In 1989, baseball scout Epy Guerrero was profiled in People magazine. Yep, the same People magazine that does the "Sexiest Man Alive" lists and keeps the world up to date on Angelina Jolie. That should tell you that Epy Guerrero wasn't just any ol' baseball scout. People's 1,900-word feature story sums him up perfectly in the third paragraph:
They say now that Epifanio "Epy" Guerrero has "the eyes"—that he can see the future major leaguer in a young ballplayer the way the visionary poet claimed to see a world in a grain of sand.
Guerrero, whose claim to baseball immortality was opening a baseball pipeline to the Dominican Republic, died Thursday at age 71. He opened the Dominican Republic's first baseball academy in 1973 and worked as a scout for the Houston Astros, New York Yankees and Toronto Blue Jays. In Toronto, specifically, he was revered for bringing the Jays stars such as Tony Fernandez, Carlos Delgado and George Bell.
It is believed, according to Jose de Jesus Ortiz of the Houston Chronicle, that Guerrero signed more amateur players who reached the majors than any other scout. Among them: Cesar Cedeño, Kelvim Escobar, Alcides Escobar, Alfredo Griffin, José Mesa and José Uribe.
Blue Jays blog Bluebird Banter relays just how important Guerrero was:
[He] should be largely credited with building the rosters anchored by Dominican talent that led to Toronto finishing above .500 for from 1983 through 1993 and winning two World Series titles on the way.
Here's a story for the ages: Guerrero really liked a young pitcher and told Blue Jays general manager Gord Ash, who sent pitching expert Mel Queen for a second opinion. Queen wasn't as impressed, so the Jays passed. The pitcher? Pedro Martinez.
That's one story recounted in a 2012 Toronto Sun interview with Guerrero. Another is how Guerrero talked the Blue Jays out of trading Jose Bautista, another case where he was right.
“Epy’s family is a baseball-rich family, probably the top from the Dominican in scouting,” Bautista told the Toronto Sun last year.
Manny Acta, the former Cleveland Indians and Washington Nationals manager, who is also a native of the Dominican Republic, talked to the Houston Chronicle on Thursday about Guerrero's impact in their home country.
“Very sad day for baseball, specially in the DR. Epy Guerrero was more than just a great scout, he was also an excellent human being and visionary. He was one of the first ones to implement the current baseball academies system, that has helped produce so many great MLB players from the DR.”
Here's another video that gives you a glimpse at Guerrero at work. It's in Spanish, but even if you can't understand the words, the visuals are in the universal language of baseball:
Epy Guerrero's baseball lineage lives on with his two sons — Mike, who manages the Triple-A Nashville Sounds, and Sandy, who played 19 seasons in the minor leagues, Mexico and Taiwan. He's now a hitting instructor in the Milwaukee Brewers organization.
When history looks back on the Reid Ryan era as president of the Houston Astros, no doubt it will fondly recall the first public action Nolan Ryan's son took as head honcho:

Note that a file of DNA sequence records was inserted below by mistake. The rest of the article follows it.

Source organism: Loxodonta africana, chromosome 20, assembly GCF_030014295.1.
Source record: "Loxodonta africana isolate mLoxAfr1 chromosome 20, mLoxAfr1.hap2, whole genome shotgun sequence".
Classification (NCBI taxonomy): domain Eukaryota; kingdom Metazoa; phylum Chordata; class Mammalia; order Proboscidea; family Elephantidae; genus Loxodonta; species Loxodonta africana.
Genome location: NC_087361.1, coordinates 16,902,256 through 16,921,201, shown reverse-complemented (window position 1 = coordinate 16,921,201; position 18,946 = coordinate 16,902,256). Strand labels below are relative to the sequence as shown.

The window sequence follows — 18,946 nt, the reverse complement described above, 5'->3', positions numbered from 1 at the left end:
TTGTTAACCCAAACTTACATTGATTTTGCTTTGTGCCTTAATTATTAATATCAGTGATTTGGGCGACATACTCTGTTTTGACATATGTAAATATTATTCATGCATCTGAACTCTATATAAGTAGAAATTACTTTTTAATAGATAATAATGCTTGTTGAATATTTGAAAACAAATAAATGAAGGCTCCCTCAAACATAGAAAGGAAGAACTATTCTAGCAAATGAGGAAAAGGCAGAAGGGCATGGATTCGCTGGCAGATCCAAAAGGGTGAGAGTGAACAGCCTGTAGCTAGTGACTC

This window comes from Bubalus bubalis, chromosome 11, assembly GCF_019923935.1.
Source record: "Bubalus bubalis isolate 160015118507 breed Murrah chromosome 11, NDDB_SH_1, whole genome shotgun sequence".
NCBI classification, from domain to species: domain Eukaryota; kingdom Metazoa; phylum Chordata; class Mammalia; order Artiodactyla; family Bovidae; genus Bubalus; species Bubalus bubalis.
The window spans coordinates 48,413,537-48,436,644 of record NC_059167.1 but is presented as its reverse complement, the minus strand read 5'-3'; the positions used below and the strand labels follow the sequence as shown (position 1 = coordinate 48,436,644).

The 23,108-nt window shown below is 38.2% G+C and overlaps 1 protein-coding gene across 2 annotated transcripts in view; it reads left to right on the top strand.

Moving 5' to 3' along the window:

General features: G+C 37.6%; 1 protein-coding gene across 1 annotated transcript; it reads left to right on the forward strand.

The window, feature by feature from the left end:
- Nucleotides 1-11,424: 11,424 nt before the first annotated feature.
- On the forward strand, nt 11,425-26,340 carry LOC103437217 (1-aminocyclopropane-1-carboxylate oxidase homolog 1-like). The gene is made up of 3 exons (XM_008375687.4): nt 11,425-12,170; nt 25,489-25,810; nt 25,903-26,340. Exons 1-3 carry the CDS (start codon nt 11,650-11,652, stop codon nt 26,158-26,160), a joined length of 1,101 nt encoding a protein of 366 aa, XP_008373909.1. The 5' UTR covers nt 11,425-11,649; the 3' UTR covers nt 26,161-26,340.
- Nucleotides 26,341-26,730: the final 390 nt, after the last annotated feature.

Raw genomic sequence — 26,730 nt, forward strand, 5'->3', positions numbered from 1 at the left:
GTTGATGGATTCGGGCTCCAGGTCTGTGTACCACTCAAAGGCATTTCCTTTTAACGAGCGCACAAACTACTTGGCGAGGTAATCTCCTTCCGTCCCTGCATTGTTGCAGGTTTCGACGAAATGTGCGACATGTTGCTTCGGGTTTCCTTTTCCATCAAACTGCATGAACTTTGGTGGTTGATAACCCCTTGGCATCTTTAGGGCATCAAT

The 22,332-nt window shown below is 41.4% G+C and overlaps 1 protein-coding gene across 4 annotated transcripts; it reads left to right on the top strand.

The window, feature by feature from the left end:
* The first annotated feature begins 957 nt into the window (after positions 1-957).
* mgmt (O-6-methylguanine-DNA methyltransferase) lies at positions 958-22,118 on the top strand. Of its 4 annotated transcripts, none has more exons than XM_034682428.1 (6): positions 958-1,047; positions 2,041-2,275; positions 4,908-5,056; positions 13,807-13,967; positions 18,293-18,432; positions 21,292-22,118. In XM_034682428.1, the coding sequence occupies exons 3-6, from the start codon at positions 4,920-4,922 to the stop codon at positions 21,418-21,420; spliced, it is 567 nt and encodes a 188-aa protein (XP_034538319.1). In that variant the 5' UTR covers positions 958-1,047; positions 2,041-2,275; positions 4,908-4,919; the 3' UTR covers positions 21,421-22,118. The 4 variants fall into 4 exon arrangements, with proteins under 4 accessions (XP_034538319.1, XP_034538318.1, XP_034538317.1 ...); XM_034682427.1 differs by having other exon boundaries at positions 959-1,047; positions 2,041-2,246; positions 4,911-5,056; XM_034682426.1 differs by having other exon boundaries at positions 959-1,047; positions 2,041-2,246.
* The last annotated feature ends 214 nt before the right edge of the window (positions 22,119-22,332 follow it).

Ryan had a snow cone vendor fired — he was an employee of Aramark — for bringing the product into a toilet stall at Minute Maid Park during an Astros game earlier this week.
The vendor was caught with his pants down around his ankles — literally — by a good Samaritan who also happened to be using the bathroom at the time. The whistleblower switched on his cell phone to record the shocking moment, and alerted another ballpark employee (who was walking into the men's room) to the vendor's behavior. The fan also demanded to see a supervisor, adding, in an unintentionally hilarious moment:
The amateur investigative reporter — clearly the star of the 59 second clip, even though we only hear his voice — shared the video with NBC Channel 2 in Houston, who released it to the public and investigated further. In the clip, the door on the stall is closed, but looking under you clearly can see a person sitting on the toilet with a tray of snow cones (perhaps three of them had been unsold) on the ground next to him.
It might have been better to return the cones to the pantry first, or even throw them away, if the urge was so urgent. Place them on a sink? The baby changing table? Just not on the ground. But hey, when you gotta go, you gotta go.
And Ryan agreed, so he relieved the person of his snow cones forever:
“This being your first game. Your first day on the job. What was going through your head when you heard what happened?” Local 2’s Bill Spencer asked Ryan.
“Well, right away, I just thought, ‘We gotta let this guy go. There is no doubt about it.' That was my decision,” Ryan told Spencer.
Ryan said that snow cone vendor was fired immediately.
When asked what the ball park could do to make sure something like this doesn’t happen again, Ryan responded: “I don’t think there is anything you can do to make sure human beings don’t make mistakes. What you can do is make sure all employees are trained and that our policies are followed."
And that's how it goes from top to bottom. My question: When does the whistleblower get a network news gig?
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